Now years later, Diefendorf still receives comments from associates about his prediction, which he admits was very wrong.
Frank, a native German, grew up in Bonn, the then-capital of West Germany, and was only 12 when the wall was first erected. As a conscientious objector to West Germany’s mandatory draft, he chose to move to West Berlin, which did not adhere to the same requirements the rest of West Germany did, and started a family there.
Living only 400 yards from the wall, in a district known for its culture of artists and “rebels,” Frank couldn’t help but observe how his neighborhood’s quiet environment made it a perfect condition for raising his daughters.
“For us, the wall was a very nice place for Sunday walks,” Frank said. “It was very normal to live in this environment and, for myself as well, it was easy to get used to.”
Like many, Frank could not have imagined that the wall would come down at all. On Nov. 9, the day the wall fell, Frank had just gone to bed with the window open, as “good Germans always like fresh air.”
“I woke up and something smelled very strange. It smelled suddenly like East Berlin,” Frank said, eliciting laughter from the audience. “[East Berliners] used, back then, two cycle engines that had the specific smell like a lawn mower.”
It was then that Frank and his wife went to the window and saw the trucks in the square below that were the cause of the smell. Frank then turned on the television and saw the news of the wall’s end.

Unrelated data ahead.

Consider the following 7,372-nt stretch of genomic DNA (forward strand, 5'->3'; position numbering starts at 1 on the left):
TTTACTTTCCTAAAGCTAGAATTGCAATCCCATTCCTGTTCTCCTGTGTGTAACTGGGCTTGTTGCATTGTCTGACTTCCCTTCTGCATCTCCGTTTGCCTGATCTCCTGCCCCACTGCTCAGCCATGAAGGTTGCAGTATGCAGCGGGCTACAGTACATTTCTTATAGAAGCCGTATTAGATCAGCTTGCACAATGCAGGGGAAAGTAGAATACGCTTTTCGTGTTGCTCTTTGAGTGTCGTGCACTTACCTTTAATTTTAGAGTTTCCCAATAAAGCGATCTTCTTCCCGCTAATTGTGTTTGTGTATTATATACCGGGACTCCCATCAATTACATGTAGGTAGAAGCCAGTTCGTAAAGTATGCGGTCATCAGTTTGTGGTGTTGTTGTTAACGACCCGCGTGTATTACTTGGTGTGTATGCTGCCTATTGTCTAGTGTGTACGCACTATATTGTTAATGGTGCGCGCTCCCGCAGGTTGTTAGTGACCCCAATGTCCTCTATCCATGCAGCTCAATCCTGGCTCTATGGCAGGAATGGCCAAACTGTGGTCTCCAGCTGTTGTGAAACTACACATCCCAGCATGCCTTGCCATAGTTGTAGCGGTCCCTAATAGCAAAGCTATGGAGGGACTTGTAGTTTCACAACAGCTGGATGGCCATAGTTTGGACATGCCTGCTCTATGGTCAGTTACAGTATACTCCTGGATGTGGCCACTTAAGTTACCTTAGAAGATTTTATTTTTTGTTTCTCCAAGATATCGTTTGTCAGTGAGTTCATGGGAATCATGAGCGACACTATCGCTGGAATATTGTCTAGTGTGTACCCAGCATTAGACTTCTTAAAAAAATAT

Despite the jubilation that he and many others felt, Frank was also quick to point out the negative effect of unification, with the growth of xenophobia, that left many immigrants in Germany isolated and threatened. Not long after the fall, a Turkish student of Frank’s said that she wished the wall had not come down.
Kotowski, who also grew up in West Germany and was the youngest member of the panel, addressed the concept of national identity and how it shapes perceptions.
His first memory of when he knew that he was a German, was the World Cup in Mexico in which West Germany lost to Argentina, causing Kotowski to cry despite knowing very little of soccer at the time.
Kotowski first came to comprehend the division between West and East Germany when his mother told him that a German girl had won an Olympic gold medal in figure skating. Kotowski told this news to his elementary school teacher but was told by that teacher that an East German had won.
“For him, the East German was not really German, and it clicked to me that there was more than one Germany,” Kotowski said. “In 1988, most people in West Germany [thought] it was obvious that there were two parts of the country and that it would stay that way. It was unconceivable to most people in the West that it would change so quickly.”
Despite having no memory of Nov. 9, Kotowski experienced the legacy during the next decade of the persisting division in Germany, even as both nations worked toward unification.
For Kotowski at the time, unification was nearly as relevant to him as soccer was for a teenager in the 1990s, but the social effect of Germany’s division was present in his life. In a school trip to the Baltic States, Kotowski remembers that he and his peers made countless derogatory comments about East Germans.
“The division was the wall in our heads,” Kotowski said. “For many West Germans, East Germany was no longer a historical occasion to be celebrated, but was seen as a burden and East Germans were seen as ungrateful and strange.”